Public mourning urged in wake of violence against Sikhs, Muslims

Women attend a candlelight vigil Aug. 6 at the Sikh Temple in Brookfield, Wis., in memory of the victims of a mass shooting at the Sikh Temple in Oak Creek, Wis. (CNS photo/John Gress, Reuters)

U.S. religious leaders are urging people of faith to respond to the violence against Sikhs by standing in solidarity with them, visiting gurdwaras this Sunday, increasing interfaith dialogue and mourning publicly.

"Too often in our culture, grief and sorrow are private expressions of the moment, and I think we have way underestimated the power of public communal lament to form us as a people," said Presiding Bishop Mark Hanson of the Evangelical Lutheran Church of America.

Prominent religious leaders in a conference call Thursday expressed their sorrow for all those affected by the shootings at a Sikh gurdwara in Oak Creek, Wis., and for the Muslims in Joplin, Mo., whose mosque has been set afire twice this summer.

"Public lament names suffering, it names sorrow, it names injustice, and at the same time it creates the community of the suffering who are then resolved to take on that injustice in new ways, to reject violence and create communities of understanding and hospitality," Hanson said.

The motivation of the shooter in Oak Creek is unknown, and the mosque in Joplin was destroyed by fire Monday, though the cause of the fire is still being investigated. An online fundraiser on a crowdfunding website has raised, as of Thursday, almost $175,000 out of the $250,000 goal to rebuild the mosque.

Sikhs around the country are inviting people to their gurdwaras -- houses of worship -- Aug. 12 to educate people on the Sikh faith.

Visiting gurdwaras on Sunday was encouraged by Kathryn Lohre, president of the National Council of the Churches of Christ in the U.S.A.

We need to extend interreligious dialogue efforts beyond the Abrahamic religions, to religions such as Sikhism, she said.

Imam Mohamed Magid, president of the Islamic Society of North America said as Muslims who believe that humanity is one body, if any part of the body hurts, the other parts must help it heal.

"When we publically mourn tragedies, we are putting ourselves in the situation to understand the pain of others," he said. "To be compassionate is to try to understand what others are going through. Put yourself in other people's shoes."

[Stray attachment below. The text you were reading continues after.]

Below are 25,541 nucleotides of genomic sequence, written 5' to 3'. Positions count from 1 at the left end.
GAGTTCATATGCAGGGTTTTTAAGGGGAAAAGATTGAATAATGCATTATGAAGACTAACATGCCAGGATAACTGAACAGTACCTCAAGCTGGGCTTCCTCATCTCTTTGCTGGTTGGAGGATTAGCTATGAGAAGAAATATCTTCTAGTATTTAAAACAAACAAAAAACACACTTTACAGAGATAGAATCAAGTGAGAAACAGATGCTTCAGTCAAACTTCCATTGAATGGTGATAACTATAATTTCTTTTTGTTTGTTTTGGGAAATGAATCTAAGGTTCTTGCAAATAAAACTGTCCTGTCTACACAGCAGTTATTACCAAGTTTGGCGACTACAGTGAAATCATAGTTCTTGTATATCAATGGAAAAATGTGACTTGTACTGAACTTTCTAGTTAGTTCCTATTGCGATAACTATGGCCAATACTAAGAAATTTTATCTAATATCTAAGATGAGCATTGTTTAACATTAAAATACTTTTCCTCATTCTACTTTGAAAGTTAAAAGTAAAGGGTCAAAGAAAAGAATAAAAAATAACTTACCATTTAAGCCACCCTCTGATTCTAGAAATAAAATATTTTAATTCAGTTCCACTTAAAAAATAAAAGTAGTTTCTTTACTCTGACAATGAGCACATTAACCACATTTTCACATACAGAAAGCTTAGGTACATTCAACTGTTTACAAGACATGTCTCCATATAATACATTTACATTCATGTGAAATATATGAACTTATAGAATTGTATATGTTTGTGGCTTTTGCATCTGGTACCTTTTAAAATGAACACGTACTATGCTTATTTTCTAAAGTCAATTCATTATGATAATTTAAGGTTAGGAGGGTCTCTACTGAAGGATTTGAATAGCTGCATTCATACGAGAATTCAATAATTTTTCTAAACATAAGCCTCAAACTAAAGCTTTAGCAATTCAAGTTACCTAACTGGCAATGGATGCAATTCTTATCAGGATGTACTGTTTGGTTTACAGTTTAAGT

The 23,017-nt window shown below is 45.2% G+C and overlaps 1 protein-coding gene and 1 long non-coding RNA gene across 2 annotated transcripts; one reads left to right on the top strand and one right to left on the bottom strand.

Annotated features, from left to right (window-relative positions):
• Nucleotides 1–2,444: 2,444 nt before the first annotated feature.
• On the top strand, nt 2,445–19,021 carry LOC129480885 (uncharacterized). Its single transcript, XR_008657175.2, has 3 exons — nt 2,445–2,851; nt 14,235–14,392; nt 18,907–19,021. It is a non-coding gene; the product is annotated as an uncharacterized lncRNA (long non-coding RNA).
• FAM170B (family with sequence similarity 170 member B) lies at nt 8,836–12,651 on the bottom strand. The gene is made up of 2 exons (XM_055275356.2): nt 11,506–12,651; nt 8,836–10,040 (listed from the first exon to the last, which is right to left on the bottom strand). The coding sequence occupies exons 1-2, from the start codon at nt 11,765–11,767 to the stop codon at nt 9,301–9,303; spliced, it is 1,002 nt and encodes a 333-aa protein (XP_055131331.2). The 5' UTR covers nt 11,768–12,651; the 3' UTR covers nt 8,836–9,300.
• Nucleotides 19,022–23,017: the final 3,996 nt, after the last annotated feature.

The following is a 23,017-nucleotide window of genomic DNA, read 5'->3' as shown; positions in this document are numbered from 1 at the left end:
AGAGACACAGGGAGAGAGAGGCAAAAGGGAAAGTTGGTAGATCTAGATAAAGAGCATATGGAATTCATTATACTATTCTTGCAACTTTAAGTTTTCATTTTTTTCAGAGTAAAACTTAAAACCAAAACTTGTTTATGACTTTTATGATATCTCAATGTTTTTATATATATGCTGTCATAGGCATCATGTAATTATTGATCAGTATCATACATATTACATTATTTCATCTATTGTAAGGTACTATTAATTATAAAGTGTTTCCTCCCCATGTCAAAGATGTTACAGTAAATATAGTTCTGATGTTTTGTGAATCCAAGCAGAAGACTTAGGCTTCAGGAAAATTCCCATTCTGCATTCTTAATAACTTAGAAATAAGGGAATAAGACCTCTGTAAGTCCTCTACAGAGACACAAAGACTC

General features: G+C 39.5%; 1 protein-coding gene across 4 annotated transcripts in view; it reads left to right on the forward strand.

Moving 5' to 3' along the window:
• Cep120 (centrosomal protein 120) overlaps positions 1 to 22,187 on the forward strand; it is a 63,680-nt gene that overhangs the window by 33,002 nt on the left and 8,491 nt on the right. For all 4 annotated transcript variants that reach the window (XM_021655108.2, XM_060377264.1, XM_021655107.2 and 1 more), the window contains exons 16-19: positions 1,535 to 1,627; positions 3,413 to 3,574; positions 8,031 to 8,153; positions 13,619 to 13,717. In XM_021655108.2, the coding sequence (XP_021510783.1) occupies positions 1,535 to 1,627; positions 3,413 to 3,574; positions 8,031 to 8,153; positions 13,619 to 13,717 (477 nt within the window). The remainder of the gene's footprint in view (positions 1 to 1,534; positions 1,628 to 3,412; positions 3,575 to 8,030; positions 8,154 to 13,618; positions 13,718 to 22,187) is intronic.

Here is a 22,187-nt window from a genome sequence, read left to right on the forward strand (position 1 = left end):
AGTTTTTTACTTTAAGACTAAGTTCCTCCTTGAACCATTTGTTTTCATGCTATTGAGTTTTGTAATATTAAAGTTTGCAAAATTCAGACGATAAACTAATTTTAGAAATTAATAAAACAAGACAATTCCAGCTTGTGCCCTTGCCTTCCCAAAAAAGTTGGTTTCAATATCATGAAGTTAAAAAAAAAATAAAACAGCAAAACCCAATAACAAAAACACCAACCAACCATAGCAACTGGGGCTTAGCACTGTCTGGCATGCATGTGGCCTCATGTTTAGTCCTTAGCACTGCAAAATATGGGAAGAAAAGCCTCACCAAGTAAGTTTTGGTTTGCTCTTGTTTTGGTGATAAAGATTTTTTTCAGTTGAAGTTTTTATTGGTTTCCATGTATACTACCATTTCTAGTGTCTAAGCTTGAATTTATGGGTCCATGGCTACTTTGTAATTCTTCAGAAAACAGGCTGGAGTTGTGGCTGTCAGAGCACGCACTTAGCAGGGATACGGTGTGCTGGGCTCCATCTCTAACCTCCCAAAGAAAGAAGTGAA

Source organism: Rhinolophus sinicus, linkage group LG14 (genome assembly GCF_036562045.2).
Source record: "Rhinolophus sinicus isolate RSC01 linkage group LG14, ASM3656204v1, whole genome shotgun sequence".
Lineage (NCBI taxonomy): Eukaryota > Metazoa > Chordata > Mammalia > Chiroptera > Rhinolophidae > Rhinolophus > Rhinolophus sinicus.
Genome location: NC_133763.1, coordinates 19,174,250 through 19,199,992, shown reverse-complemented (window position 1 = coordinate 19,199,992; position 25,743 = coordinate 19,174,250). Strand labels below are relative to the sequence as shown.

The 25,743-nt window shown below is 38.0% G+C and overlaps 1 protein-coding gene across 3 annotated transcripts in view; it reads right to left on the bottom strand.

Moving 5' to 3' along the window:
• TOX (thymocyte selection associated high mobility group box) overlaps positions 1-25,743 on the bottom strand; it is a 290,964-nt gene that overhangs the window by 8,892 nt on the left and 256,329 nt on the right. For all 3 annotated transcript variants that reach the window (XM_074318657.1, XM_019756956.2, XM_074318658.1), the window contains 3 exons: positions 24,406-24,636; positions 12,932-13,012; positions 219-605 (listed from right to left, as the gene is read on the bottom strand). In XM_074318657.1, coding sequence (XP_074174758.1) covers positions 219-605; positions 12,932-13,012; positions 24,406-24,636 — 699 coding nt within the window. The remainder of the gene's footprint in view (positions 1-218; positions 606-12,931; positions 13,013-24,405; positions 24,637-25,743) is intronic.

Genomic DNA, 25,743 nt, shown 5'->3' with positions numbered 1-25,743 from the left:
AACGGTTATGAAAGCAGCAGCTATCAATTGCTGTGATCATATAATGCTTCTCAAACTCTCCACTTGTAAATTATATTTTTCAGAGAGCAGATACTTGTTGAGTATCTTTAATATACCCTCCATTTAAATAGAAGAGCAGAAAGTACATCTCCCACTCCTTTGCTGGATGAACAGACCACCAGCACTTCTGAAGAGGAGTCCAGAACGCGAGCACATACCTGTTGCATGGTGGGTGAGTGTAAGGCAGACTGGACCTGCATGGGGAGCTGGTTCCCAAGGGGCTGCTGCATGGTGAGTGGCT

Silence can sometimes be misconstrued as indifference or support of the acts, said Rev. Peter Morales, president of the Unitarian Universalist Association of Congregations. "Our public lament and also public outrage is critically important."

The Oak Creek shooting brought up memories from 2008 for Morales, when a man entered a Unitarian church in Knoxville and shot and killed two people and injured six others. The Unitarian community was grateful for the interfaith support it received, he said.

The conference call was organized by Shoulder-to-Shoulder, an interfaith organization founded in November 2010 in the U.S. by more than 20 national religious groups "dedicated to ending anti-Muslim sentiment by strengthening the voice of freedom and peace."

Rabbi Burton Visotzky, director of the Milstein Center for Interreligious Dialogue at the Jewish Theological Seminary, encouraged more action: Seminaries need to teach more about other religions, clergy members need to educate people in congregational classes and from the pulpit of positive images of other religions. The media, he said, does not need only to emphasis religious conflicts -- they should cover positive aspects of religion too.

Auxiliary Bishop Denis Madden of Baltimore, chairman of the bishops' Committee on Ecumenical and Interreligious Affairs expressed his sadness with the people of a faith with which Catholics share "a very warm and fruitful friendship as well as a love of God and a belief in the community of all peoples."

The bishops "stand with the Sikh community and reject all violence, particularly violence afflicted out of religious intolerance. We are especially saddened that this horrendous act of violence was carried out in a house of worship, against people joined together as a family to worship God."

This event affects us not only as individuals but as a whole community, he said, and it lessens the whole community.

It highlights also, he said, "the need for all of us to be mindful of our language, the language that we use. When you see negative ads coming out so strongly in campaigns and so on, we must be more aware of these things. This has an effect -- it erodes civility of our nation."

Sikhism, the world's fifth largest religion, is a monotheistic religion founded in 15th century India. Sikhs began immigrating to the United States more than 100 years ago and today, there are more than 500,000 Sikhs in the U.S., according to the Sikh Coalition website.

[Zoe Ryan is an NCR staff writer. Her email address is]

For more information on the Catholic church and Sikhism, see:

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